• March 13, 2014  

    A disaster at the Fukushima Daiichi nuclear power plant on March 11, 2011, has greatly affected how Japanese citizens feel about that energy source. Polls suggest that 80 percent of voters now oppose nuclear power in Japan. But walking away from nuclear power is a tricky proposition for a country that has not invested much in renewable alternatives. Science correspondent Miles O’Brien reports. Continue reading

  • March 5, 2014   BY  

    The Chinese government announced Wednesday that their defense budget will increase by 12.2 percent, nearly 808 billion yuan, for the 2014 fiscal year.

    In U.S. dollars, China will be boosting its defense budget from $117 billion to approximately $132 billion, the biggest military increase in the last three years, Reuters reports. The military expansion includes investments in computer software technology and a boost in spending for their navy, one capable of operating in international waters. Continue reading

  • March 5, 2014  

    With help from fisherman and citizen scientists, researchers in Japan and the U.S. are tracking the nucleotides in the ocean creatures who swim in the plume of water tainted with radiation from Fukushima. Their research is part of a long-term effort to figure out when — if ever — certain fish will be safe to eat. Science correspondent Miles O’Brien reports. Continue reading

  • March 5, 2014   BY  

    The United States says it has no reason to be concerned by Japan’s stockpile of weapons-grade plutonium, even as China voices strong objections to the nuclear reserve. Responding to questions from reporters, Joseph Macmanus, the U.S. ambassador to the United … Continue reading

  • February 28, 2014  

    The site of the Fukushima nuclear disaster in Japan remains a post-apocalyptic landscape of abandoned towns, frozen in time. Science correspondent Miles O’Brien got a rare tour inside the plant, where three nuclear reactors melted down after the earthquake and tsunami in 2011, to learn more about the long-term solutions for stemming the radioactive contamination. Continue reading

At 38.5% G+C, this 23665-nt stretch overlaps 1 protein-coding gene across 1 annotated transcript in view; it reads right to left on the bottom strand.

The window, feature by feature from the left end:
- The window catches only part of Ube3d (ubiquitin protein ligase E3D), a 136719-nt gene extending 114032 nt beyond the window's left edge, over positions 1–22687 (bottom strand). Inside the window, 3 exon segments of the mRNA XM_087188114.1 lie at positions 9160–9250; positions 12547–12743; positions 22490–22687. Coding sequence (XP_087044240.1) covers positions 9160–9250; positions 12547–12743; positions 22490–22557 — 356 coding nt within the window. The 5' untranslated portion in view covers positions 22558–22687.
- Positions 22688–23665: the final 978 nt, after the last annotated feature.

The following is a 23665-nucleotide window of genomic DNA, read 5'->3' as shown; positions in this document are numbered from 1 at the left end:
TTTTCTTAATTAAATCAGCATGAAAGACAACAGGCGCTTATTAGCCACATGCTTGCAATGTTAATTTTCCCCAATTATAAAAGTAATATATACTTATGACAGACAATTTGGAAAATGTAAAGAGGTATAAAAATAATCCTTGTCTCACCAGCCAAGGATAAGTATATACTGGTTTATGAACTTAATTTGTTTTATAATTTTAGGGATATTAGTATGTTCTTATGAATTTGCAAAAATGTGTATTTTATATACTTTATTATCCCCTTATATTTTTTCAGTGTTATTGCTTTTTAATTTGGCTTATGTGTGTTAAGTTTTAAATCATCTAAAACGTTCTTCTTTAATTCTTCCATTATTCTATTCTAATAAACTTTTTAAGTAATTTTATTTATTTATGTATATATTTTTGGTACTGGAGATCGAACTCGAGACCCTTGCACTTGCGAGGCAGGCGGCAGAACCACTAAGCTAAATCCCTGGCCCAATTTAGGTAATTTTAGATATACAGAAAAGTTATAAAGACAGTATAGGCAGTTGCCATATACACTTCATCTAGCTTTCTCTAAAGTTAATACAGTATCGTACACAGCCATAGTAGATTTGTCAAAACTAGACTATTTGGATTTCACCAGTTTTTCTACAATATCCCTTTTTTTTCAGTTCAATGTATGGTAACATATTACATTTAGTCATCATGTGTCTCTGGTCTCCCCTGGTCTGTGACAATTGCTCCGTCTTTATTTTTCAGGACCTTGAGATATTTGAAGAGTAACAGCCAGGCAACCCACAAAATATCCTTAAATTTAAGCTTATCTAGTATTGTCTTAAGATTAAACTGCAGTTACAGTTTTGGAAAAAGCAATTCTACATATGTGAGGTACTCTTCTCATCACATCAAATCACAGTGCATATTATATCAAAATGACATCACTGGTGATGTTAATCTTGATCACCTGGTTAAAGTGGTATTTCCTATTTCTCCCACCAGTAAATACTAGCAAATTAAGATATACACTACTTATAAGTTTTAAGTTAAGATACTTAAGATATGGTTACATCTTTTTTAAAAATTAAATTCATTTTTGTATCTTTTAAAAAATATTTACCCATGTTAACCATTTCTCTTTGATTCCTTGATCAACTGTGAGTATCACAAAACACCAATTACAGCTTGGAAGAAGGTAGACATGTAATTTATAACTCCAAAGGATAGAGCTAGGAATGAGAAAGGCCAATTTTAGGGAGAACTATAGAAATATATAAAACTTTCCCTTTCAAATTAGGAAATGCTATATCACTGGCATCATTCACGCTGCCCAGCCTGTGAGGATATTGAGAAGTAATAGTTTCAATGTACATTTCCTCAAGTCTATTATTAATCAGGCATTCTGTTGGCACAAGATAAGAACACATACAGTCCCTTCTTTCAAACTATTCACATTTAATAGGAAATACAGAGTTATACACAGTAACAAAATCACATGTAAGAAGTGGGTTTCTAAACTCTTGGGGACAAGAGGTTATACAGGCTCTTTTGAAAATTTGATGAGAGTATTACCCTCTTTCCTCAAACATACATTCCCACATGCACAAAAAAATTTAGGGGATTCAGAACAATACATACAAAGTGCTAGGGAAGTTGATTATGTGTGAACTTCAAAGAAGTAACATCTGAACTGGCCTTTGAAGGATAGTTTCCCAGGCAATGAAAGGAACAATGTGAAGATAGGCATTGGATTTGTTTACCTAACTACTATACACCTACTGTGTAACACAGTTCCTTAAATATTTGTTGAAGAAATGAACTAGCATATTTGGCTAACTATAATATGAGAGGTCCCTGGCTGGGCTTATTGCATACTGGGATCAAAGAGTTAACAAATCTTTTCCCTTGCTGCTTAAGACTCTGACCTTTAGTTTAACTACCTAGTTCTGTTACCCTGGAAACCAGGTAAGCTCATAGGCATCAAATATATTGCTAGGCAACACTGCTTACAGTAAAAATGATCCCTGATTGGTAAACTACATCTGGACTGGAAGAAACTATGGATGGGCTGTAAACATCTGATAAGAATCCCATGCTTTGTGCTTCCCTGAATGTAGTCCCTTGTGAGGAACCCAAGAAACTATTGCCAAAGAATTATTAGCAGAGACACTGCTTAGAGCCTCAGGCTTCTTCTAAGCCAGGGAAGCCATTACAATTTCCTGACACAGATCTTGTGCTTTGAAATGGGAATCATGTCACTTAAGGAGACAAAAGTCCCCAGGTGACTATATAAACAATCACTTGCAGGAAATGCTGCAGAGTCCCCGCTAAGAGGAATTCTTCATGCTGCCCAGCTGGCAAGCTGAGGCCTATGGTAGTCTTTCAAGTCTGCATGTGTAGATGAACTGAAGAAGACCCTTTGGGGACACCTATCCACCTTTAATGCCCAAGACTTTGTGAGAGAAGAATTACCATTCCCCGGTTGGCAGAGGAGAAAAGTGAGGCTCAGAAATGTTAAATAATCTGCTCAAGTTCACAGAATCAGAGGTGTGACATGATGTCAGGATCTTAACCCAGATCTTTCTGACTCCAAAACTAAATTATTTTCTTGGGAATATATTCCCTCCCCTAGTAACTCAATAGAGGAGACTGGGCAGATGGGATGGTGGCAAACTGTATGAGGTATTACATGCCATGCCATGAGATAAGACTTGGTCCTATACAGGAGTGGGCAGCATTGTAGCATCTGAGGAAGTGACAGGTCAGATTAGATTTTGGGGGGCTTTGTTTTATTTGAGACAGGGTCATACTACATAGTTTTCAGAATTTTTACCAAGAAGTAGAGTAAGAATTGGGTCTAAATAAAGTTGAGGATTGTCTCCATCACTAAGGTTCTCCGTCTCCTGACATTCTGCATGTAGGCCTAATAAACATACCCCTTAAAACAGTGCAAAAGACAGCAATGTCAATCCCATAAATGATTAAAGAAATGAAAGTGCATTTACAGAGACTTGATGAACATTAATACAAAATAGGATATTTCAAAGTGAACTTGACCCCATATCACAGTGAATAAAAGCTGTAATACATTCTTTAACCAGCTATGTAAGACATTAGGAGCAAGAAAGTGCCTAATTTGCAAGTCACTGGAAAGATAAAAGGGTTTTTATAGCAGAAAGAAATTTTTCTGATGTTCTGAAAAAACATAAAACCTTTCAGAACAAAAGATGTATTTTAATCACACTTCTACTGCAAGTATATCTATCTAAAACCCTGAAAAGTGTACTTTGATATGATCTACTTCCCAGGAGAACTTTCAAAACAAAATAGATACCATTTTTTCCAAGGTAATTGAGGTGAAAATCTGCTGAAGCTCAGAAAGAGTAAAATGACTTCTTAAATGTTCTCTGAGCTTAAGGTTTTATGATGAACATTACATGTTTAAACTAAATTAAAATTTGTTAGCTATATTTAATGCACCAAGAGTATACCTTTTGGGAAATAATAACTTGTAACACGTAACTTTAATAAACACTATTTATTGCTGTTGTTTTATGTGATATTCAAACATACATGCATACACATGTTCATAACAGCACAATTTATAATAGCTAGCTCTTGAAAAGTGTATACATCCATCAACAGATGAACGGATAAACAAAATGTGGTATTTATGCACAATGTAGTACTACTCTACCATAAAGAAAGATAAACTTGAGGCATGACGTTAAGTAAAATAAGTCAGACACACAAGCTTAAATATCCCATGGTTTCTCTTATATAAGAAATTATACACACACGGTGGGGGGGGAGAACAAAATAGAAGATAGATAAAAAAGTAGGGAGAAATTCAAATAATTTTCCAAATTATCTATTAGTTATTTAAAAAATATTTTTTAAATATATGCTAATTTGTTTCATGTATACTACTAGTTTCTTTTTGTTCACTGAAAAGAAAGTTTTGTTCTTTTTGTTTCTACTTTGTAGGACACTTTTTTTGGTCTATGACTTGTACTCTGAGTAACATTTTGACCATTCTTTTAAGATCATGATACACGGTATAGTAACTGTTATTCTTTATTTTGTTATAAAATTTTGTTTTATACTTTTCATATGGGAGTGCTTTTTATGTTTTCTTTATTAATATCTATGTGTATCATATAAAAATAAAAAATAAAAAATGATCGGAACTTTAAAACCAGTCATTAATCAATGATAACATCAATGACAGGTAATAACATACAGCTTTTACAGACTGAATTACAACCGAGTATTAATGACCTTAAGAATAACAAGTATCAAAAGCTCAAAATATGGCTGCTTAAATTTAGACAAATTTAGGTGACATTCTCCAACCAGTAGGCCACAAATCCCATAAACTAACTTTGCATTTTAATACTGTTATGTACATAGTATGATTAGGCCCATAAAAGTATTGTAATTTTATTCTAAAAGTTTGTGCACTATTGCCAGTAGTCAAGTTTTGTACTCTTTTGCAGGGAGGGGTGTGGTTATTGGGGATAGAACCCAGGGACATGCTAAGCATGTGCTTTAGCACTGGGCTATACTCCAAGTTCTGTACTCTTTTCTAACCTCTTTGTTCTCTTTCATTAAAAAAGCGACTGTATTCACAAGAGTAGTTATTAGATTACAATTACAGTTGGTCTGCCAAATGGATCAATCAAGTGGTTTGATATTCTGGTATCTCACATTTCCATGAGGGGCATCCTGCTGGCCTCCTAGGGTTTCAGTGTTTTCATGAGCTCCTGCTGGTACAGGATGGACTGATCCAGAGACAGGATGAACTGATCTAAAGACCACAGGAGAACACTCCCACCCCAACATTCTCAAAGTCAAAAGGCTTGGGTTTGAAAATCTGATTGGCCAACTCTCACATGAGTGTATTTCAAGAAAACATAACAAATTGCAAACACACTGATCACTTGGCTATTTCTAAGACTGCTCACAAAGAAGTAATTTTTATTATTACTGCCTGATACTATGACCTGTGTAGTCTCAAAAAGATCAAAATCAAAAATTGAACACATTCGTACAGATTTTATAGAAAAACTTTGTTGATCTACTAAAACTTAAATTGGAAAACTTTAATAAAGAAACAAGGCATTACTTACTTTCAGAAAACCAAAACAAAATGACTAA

• February 16, 2014  

    U.S. Secretary of State John Kerry has discussed climate change in both China and Indonesia during his latest diplomatic mission in Asia. Why has climate change grabbed a top spot on Kerry’s agenda in Asia? Hari Sreenivasan speaks with Geoff Dyer, a foreign policy writer for the Financial Times, about Kerry’s trip and current U.S. foreign policy in Asia. Continue reading

  • February 16, 2014   BY  

    PBS NewsHour is following the news of the day, from trapped miners in South Africa to amnesty offers in Ukraine. Continue reading

  • December 4, 2013  

    In our news wrap Wednesday, U.S. officials say Vice President Joe Biden and Chinese President Xi Jinping traded arguments over China’s new air defense zone during a diplomatic trip to Beijing. Also, the European Commission has imposed fines of $2.3 billion on major U.S. and European banks for rigging interest rates. Continue reading

  • December 3, 2013  

    Vice President Joe Biden voiced his support for Japan in Tokyo on the first stop of a week-long Asia tour. Tensions between Japan and China are growing after China imposed an air defense zone over a string of disputed islands. Gwen Ifill reports. Continue reading

  • December 3, 2013  

    Tensions are rising between global powers China and Japan over newly declared air defense zone over disputed islands. For insight into the seriousness of the dispute and potential ramifications, Gwen Ifill talks to two former State Department officials, Kurt Campbell and Susan Shirk. Continue reading